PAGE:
If your nonprofit or organization is holding an important fundraiser in December, such as the University of Tennessee School of Music Holiday Musicale or the East Tennessee Foundation’s Red & Green Evening, I need the date as soon as it is set.

As always, all that is needed to place an event on EventCheck Knox is a confirmed date. The details, including venue and ticket prices, can be added later. Just click HERE to submit your event.

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Culinary community coalesces for Chef Cunningham

Chef Joe Cunningham, center, with fellow chefs Joseph Lenn, left, and Matt Gallaher at a party in 2015 at Public House to celebrate Lenn’s leaving Blackberry Farm to start his own restaurant. Lenn and Gallaher were among the organizers of Sunday’s soiree.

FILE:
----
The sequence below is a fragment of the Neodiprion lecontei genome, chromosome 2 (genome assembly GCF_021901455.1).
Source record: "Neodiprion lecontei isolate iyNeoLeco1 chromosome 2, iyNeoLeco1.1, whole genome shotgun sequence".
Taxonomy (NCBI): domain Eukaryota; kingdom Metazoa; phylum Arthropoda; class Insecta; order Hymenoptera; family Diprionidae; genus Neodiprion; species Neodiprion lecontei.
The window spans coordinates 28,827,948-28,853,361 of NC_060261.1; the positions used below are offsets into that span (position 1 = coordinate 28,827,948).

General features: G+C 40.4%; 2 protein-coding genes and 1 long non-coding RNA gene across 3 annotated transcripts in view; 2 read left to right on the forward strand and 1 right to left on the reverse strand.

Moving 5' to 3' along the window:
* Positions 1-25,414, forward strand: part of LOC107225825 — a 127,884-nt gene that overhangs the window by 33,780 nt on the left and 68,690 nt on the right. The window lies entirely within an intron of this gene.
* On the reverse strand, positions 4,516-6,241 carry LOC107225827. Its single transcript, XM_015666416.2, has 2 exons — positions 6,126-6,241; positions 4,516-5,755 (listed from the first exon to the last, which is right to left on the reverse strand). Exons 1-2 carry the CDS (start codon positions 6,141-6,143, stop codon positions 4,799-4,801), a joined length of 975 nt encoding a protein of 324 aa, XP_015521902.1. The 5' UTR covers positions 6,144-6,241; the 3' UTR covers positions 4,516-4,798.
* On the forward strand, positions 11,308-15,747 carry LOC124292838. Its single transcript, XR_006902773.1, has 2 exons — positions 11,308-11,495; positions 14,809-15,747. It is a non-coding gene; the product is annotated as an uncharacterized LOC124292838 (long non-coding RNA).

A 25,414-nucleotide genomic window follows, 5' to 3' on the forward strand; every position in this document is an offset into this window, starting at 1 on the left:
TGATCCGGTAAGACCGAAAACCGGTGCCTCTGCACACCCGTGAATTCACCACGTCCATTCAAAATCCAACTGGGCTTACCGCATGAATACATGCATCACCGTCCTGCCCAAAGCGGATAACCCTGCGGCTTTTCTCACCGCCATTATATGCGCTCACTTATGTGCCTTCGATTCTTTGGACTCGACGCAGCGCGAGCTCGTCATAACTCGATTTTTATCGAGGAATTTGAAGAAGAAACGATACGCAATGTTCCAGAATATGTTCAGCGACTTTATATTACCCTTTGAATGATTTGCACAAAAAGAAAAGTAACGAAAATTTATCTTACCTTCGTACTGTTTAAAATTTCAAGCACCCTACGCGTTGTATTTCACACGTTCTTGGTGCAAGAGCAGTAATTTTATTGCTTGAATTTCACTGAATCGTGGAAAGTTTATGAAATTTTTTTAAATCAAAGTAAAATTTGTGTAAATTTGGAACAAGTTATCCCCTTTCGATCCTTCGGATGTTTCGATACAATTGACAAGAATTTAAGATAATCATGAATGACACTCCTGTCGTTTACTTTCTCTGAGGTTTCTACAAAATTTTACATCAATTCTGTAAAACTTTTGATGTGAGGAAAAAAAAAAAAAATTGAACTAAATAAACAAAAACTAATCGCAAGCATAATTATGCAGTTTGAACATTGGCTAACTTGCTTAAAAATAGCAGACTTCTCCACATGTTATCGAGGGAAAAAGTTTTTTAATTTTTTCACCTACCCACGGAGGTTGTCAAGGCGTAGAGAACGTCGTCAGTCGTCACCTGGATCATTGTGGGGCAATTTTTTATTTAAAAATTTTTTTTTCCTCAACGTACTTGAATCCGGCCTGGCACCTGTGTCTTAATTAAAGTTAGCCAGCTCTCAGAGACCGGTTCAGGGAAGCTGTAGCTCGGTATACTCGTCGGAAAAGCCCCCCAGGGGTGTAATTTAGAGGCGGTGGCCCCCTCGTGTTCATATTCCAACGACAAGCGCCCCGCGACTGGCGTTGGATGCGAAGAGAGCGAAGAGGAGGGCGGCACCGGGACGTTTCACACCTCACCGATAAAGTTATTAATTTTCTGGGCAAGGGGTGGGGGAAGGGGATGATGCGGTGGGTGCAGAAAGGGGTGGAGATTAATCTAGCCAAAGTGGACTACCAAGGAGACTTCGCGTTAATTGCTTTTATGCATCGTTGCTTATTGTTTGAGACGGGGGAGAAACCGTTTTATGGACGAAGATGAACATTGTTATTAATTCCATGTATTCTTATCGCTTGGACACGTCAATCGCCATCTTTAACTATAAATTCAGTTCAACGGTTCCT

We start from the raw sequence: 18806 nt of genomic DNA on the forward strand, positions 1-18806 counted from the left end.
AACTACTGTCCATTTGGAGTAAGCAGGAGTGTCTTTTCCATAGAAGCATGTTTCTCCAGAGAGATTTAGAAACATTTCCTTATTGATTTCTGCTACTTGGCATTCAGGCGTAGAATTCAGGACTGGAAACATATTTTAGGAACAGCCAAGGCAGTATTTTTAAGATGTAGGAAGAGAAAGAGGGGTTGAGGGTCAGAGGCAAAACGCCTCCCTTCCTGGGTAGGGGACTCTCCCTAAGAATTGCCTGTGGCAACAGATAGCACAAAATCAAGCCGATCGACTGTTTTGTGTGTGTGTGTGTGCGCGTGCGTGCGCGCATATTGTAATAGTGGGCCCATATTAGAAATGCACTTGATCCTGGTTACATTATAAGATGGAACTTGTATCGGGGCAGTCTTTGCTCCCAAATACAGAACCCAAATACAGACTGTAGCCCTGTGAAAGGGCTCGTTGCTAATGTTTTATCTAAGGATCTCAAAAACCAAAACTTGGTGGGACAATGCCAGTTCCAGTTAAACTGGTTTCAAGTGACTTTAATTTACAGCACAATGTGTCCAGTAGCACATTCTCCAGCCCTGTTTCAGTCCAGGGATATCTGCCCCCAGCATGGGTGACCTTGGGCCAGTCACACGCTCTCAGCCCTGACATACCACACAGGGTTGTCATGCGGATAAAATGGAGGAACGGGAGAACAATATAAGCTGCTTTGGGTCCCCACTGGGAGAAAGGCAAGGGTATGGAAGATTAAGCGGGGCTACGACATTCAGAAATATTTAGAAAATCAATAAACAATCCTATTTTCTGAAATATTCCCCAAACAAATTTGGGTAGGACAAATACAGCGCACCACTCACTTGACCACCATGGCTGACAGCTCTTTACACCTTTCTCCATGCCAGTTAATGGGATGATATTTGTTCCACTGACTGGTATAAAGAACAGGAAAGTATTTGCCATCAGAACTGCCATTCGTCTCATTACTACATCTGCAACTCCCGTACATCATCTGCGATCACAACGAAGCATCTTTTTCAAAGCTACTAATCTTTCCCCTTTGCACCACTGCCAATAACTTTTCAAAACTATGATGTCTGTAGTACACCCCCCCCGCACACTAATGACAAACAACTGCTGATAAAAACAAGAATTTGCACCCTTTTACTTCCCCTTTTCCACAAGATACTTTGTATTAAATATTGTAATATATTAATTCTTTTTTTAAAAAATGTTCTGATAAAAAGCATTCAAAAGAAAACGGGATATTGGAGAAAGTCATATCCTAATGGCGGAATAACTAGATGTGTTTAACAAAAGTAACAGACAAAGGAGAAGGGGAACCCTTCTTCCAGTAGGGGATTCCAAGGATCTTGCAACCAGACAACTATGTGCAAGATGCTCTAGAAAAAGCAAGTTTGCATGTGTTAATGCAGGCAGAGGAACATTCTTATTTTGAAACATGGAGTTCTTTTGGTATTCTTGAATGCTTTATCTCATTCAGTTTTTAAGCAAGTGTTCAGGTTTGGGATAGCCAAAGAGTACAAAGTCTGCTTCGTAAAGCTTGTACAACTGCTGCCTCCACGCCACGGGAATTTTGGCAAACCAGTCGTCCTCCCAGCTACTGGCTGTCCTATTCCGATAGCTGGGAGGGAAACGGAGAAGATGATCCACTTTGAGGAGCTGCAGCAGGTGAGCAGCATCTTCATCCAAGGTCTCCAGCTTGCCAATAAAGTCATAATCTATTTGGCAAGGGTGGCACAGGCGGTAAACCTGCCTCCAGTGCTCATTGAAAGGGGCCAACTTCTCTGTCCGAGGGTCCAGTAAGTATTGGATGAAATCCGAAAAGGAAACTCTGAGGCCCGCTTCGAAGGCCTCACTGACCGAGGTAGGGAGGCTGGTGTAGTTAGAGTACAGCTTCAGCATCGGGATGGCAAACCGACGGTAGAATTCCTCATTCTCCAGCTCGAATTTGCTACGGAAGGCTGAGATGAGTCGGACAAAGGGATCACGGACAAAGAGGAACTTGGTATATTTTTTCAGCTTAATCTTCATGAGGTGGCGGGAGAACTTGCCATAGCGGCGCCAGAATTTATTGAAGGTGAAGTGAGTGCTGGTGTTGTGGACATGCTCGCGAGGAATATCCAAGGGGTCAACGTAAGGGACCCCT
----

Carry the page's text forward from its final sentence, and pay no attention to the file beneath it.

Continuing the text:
The Knoxville restaurant and hospitality community came together this past Sunday for an over-the-top fundraising dinner to assist the family of Chef Joe Cunningham. The popular 43-year-old executive chef at Northshore Brasserie died in July from complications after a car accident.

His industry friends organized a five-course dinner with wine pairings. They sold 200 tickets at $250 a piece and put together a silent and live auction at The Mill & Mine in downtown Knoxville. The result: they raised more than $88,000 which will go to Cunningham’s wife, Laura Petit, and two children, Noah, 19, and Willa, 10.

It truly was a community effort. “It hasn’t been any work,” said Stephanie Balest, co-owner of Northshore Brasserie, in brief remarks. “Every phone call has given us a yes. Every morsel of food, the chair you are sitting on, the plates, the wine. All have been donated.”